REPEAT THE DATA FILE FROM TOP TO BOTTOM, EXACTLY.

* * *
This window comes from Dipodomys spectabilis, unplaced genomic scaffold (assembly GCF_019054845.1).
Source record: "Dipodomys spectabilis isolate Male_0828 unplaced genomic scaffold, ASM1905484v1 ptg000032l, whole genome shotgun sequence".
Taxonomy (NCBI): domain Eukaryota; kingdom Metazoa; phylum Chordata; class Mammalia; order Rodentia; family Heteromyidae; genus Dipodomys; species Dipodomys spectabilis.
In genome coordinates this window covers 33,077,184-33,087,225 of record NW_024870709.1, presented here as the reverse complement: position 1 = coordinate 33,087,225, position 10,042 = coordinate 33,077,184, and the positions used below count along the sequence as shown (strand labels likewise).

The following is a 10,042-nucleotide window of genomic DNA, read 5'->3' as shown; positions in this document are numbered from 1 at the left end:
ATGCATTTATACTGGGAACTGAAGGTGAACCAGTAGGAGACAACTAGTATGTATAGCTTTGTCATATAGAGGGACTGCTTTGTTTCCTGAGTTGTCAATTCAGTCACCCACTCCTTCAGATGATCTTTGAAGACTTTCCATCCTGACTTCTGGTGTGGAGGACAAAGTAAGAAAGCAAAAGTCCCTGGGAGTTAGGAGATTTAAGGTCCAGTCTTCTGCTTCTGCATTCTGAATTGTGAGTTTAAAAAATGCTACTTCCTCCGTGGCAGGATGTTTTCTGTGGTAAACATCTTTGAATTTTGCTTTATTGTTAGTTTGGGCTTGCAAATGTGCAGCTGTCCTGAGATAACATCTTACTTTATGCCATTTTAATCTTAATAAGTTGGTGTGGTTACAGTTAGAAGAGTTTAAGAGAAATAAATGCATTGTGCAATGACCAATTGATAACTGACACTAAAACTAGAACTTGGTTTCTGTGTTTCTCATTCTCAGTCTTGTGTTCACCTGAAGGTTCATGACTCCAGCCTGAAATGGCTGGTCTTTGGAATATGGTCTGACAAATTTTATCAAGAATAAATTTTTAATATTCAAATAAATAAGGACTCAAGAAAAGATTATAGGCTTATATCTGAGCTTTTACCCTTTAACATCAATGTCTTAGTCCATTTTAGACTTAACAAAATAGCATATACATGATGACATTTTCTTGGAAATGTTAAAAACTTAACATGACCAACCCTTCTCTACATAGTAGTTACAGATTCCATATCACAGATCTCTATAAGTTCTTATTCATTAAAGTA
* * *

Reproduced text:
This window comes from Dipodomys spectabilis, unplaced genomic scaffold (assembly GCF_019054845.1).
Source record: "Dipodomys spectabilis isolate Male_0828 unplaced genomic scaffold, ASM1905484v1 ptg000032l, whole genome shotgun sequence".
Taxonomy (NCBI): domain Eukaryota; kingdom Metazoa; phylum Chordata; class Mammalia; order Rodentia; family Heteromyidae; genus Dipodomys; species Dipodomys spectabilis.
In genome coordinates this window covers 33,077,184-33,087,225 of record NW_024870709.1, presented here as the reverse complement: position 1 = coordinate 33,087,225, position 10,042 = coordinate 33,077,184, and the positions used below count along the sequence as shown (strand labels likewise).

The following is a 10,042-nucleotide window of genomic DNA, read 5'->3' as shown; positions in this document are numbered from 1 at the left end:
ATGCATTTATACTGGGAACTGAAGGTGAACCAGTAGGAGACAACTAGTATGTATAGCTTTGTCATATAGAGGGACTGCTTTGTTTCCTGAGTTGTCAATTCAGTCACCCACTCCTTCAGATGATCTTTGAAGACTTTCCATCCTGACTTCTGGTGTGGAGGACAAAGTAAGAAAGCAAAAGTCCCTGGGAGTTAGGAGATTTAAGGTCCAGTCTTCTGCTTCTGCATTCTGAATTGTGAGTTTAAAAAATGCTACTTCCTCCGTGGCAGGATGTTTTCTGTGGTAAACATCTTTGAATTTTGCTTTATTGTTAGTTTGGGCTTGCAAATGTGCAGCTGTCCTGAGATAACATCTTACTTTATGCCATTTTAATCTTAATAAGTTGGTGTGGTTACAGTTAGAAGAGTTTAAGAGAAATAAATGCATTGTGCAATGACCAATTGATAACTGACACTAAAACTAGAACTTGGTTTCTGTGTTTCTCATTCTCAGTCTTGTGTTCACCTGAAGGTTCATGACTCCAGCCTGAAATGGCTGGTCTTTGGAATATGGTCTGACAAATTTTATCAAGAATAAATTTTTAATATTCAAATAAATAAGGACTCAAGAAAAGATTATAGGCTTATATCTGAGCTTTTACCCTTTAACATCAATGTCTTAGTCCATTTTAGACTTAACAAAATAGCATATACATGATGACATTTTCTTGGAAATGTTAAAAACTTAACATGACCAACCCTTCTCTACATAGTAGTTACAGATTCCATATCACAGATCTCTATAAGTTCTTATTCATTAAAGTA